Psycho-Babble Politics Thread 1008400

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Re: If a fox is jumping at your shopping bag Beckett

Posted by sigismund on March 14, 2012, at 14:19:13

In reply to If a fox is jumping at your shopping bag, posted by Beckett on March 13, 2012, at 8:02:23

So the marxist muslim was brought up by a cross dresser?

This made me laugh, that sudden lurch into the gay issue.....

Belarusian president Alexander Lukashenko addressed an accusation by Germanys foreign minister that he was Europes last dictator. Better to be a dictator than gay, said Lukashenko.

 

Re: If a fox is jumping at your shopping bag

Posted by Beckett on March 14, 2012, at 22:15:08

In reply to Re: If a fox is jumping at your shopping bag Beckett, posted by sigismund on March 14, 2012, at 14:19:13

I thought you might enjoy those parts in particular.

http://www.spiegel.de/international/europe/0,1518,819458,00.html

 

Re: Fracking

Posted by Beckett on March 25, 2012, at 13:00:33

In reply to Re: Fracking, posted by Beckett on March 10, 2012, at 4:44:20

I feel violently cheered.

http://www.businessspectator.com.au/bs.nsf/Article/peak-oil-shale-gas-fracking-energy-nuclear-budget-pd20120229-RWR7C?opendocument&src=rss

 

More Hansen, this time on TED

Posted by Beckett on March 25, 2012, at 13:30:30

In reply to Re: Fracking, posted by Beckett on March 25, 2012, at 13:00:33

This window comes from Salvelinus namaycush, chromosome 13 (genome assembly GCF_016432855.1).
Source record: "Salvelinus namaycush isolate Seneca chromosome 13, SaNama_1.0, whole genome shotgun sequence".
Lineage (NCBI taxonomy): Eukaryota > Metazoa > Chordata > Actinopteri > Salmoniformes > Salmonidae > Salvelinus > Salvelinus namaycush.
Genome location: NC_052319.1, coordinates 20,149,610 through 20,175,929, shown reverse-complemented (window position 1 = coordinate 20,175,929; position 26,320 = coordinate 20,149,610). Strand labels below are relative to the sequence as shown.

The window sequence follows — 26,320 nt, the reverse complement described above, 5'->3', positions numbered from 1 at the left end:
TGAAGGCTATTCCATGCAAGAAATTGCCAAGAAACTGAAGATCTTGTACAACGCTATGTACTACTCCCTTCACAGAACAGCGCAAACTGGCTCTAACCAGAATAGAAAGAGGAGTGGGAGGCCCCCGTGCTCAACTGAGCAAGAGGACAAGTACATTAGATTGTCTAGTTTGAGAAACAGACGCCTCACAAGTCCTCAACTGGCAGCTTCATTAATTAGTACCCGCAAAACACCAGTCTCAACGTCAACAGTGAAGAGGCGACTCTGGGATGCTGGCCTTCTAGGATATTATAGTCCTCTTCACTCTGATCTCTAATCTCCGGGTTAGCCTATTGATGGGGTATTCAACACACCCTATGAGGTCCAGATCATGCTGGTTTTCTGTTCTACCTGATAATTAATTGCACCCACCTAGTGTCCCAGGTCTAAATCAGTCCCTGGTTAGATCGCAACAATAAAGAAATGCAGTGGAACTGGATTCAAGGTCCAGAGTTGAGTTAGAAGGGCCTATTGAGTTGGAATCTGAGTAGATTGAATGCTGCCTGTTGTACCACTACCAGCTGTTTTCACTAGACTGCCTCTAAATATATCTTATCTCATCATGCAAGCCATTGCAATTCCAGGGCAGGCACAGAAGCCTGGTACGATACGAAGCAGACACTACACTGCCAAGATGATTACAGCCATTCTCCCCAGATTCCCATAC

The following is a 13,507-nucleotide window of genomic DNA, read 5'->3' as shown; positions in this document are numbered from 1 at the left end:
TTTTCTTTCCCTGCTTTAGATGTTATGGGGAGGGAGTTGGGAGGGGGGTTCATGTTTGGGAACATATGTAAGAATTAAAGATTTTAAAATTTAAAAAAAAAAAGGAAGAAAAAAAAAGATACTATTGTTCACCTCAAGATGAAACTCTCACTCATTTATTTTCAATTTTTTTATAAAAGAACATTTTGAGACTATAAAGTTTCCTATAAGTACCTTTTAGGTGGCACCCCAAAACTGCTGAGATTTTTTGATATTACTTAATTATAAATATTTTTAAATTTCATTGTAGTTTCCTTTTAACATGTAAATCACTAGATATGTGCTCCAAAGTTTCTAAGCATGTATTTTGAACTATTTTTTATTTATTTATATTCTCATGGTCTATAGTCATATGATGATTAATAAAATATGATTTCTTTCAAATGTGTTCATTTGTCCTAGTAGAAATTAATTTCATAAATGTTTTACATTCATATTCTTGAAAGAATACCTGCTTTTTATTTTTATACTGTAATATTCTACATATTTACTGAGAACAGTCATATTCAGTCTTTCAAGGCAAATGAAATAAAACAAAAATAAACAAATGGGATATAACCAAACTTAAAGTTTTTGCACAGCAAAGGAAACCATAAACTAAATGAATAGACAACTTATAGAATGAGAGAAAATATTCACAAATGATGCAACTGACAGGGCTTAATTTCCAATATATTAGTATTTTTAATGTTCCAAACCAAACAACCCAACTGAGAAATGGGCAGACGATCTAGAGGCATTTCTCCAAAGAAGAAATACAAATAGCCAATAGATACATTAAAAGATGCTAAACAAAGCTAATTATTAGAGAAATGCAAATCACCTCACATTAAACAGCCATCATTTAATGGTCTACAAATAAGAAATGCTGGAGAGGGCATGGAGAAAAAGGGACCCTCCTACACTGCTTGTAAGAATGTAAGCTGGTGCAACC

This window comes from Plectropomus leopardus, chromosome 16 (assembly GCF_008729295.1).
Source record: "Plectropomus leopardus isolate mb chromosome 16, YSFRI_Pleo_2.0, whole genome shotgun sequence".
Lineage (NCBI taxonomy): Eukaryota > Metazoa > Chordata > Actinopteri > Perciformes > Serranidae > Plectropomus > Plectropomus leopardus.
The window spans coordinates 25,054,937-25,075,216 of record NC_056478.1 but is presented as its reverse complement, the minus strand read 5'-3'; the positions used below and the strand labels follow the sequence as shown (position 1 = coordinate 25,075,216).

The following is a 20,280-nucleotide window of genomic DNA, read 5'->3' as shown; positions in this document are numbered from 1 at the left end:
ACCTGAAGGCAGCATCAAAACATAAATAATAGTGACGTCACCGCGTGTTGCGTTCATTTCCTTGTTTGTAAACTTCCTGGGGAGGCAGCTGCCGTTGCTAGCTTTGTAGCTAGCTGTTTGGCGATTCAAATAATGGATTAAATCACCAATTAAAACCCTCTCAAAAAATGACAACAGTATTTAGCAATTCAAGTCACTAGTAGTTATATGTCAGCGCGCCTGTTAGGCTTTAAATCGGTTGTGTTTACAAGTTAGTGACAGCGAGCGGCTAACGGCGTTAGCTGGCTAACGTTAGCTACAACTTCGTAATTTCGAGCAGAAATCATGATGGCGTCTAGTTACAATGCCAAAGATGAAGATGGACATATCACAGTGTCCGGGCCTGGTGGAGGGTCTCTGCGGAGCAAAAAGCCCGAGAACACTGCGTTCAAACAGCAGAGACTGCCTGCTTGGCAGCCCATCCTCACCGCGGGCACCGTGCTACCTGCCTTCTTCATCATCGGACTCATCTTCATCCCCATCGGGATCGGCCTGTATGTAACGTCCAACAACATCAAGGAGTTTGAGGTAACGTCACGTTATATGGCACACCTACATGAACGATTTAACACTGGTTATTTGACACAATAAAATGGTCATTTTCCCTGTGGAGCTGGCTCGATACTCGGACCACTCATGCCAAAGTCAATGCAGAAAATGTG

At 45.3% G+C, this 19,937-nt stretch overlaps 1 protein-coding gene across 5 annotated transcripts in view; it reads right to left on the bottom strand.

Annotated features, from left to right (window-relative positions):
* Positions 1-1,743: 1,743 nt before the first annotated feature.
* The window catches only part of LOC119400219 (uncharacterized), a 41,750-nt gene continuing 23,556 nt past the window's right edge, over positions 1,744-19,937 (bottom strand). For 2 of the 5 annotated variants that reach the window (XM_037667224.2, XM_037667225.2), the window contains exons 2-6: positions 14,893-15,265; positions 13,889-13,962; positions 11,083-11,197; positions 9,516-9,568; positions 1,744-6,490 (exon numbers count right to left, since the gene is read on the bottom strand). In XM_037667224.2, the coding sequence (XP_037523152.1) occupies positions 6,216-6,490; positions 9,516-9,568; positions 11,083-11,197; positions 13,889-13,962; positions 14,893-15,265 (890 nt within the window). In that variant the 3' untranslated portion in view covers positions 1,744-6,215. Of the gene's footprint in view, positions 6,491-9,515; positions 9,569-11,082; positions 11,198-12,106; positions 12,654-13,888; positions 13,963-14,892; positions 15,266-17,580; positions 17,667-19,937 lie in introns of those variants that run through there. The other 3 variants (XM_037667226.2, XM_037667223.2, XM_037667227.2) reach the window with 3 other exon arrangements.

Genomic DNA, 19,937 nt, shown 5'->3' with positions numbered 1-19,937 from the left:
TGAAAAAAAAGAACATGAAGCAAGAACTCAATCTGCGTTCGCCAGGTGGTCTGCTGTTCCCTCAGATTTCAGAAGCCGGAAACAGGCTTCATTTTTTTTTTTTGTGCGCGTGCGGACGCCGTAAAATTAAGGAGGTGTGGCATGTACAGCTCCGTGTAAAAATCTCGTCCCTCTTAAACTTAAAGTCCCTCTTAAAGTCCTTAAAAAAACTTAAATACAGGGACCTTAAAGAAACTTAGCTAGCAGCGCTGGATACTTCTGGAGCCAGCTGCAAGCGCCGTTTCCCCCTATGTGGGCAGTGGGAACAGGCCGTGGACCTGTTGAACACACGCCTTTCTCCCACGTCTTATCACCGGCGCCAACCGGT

Nothing nobody has not heard. I came across it on YouTube late night. I really like his manner, that's all.

http://www.youtube.com/watch?v=fWInyaMWBY8&feature=youtube_gdata_player

 

Eco documentaries and more on fracking

Posted by Beckett on March 25, 2012, at 14:18:28

In reply to More Hansen, this time on TED, posted by Beckett on March 25, 2012, at 13:30:30

There is the slight hangover, the Emsam taper, I am reading in bed.... The article has embedded a few interesting links. Babble's rule of three will now be observed. I would like to see the documentary If a Tree Falls.

http://foreignpolicyblogs.com/2012/03/10/eco-documentaries-matter-transatlantic-un-debate-climate-change/?utm_source=rss&utm_medium=rss&utm_campaign=eco-documentaries-matter-transatlantic-un-debate-climate-change

 

Re: More Hansen, this time on TED

Posted by sigismund on March 25, 2012, at 19:01:31

In reply to More Hansen, this time on TED, posted by Beckett on March 25, 2012, at 13:30:30

Well that was informative.

The east coast of Australia is built on close to the edge. What were those sea level rise figures? One metre? Five? By the end of the century?

It is going to be hell.

 

Re: More Hansen, this time on TED

Posted by Beckett on March 25, 2012, at 19:17:12

In reply to Re: More Hansen, this time on TED, posted by sigismund on March 25, 2012, at 19:01:31


> It is going to be hell.

And everyone's invited.

 

Dissent seen as Eco-terrorism....

Posted by Beckett on March 26, 2012, at 2:25:32

In reply to Eco documentaries and more on fracking, posted by Beckett on March 25, 2012, at 14:18:28

http://www.washingtonpost.com/national/health-science/as-eco-terrorism-wanes-governments-still-target-activist-groups-seen-as-threat/2012/02/28/gIQAA4Ay3R_story.html

"Ben Kessler, a student at the University of North Texas and an environmental activist, was more than a little surprised that an FBI agent questioned his philosophy professor and acquaintances about his whereabouts and his sign-waving activities aimed at influencing local gas drilling rules.

It was scary, said Kessler, who is a national organizer for the nonviolent environmental group Rising Tide North America. He said the agent approached him this past fall and said that the FBI had received an anonymous complaint and were looking into his opposition to hydraulic fracturing, also known as fracking. The bureau respected free speech, the agent told him, but was worried about things being taken to an extreme level.